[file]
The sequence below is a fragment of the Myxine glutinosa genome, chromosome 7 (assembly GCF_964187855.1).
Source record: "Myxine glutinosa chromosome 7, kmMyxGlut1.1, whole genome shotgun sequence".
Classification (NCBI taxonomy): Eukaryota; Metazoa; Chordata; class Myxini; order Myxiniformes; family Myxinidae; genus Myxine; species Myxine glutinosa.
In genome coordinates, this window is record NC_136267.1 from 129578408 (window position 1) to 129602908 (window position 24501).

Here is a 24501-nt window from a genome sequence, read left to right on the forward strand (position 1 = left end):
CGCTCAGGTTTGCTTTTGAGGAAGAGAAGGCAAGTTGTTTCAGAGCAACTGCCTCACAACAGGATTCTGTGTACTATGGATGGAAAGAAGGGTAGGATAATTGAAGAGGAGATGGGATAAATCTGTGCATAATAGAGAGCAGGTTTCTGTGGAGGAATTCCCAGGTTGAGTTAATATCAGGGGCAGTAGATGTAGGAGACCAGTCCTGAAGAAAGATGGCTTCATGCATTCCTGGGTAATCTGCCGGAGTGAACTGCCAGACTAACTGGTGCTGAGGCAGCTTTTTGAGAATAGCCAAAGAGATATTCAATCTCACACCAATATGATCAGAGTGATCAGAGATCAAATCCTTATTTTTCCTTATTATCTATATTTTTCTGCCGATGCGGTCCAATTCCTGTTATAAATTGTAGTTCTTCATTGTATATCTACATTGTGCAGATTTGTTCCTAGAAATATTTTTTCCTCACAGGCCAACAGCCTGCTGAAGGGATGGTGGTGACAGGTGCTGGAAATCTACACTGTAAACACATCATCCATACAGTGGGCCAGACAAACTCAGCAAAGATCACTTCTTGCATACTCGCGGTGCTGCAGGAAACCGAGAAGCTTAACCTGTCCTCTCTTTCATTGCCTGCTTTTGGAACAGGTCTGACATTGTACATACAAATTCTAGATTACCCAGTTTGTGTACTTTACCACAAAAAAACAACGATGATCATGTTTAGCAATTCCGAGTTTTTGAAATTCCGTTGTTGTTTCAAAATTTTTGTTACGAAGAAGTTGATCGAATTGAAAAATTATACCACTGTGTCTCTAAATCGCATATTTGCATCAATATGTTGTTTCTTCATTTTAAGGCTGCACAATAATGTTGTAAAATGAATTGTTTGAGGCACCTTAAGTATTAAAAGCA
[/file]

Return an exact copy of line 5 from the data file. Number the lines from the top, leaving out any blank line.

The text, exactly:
Here is a 24501-nt window from a genome sequence, read left to right on the forward strand (position 1 = left end):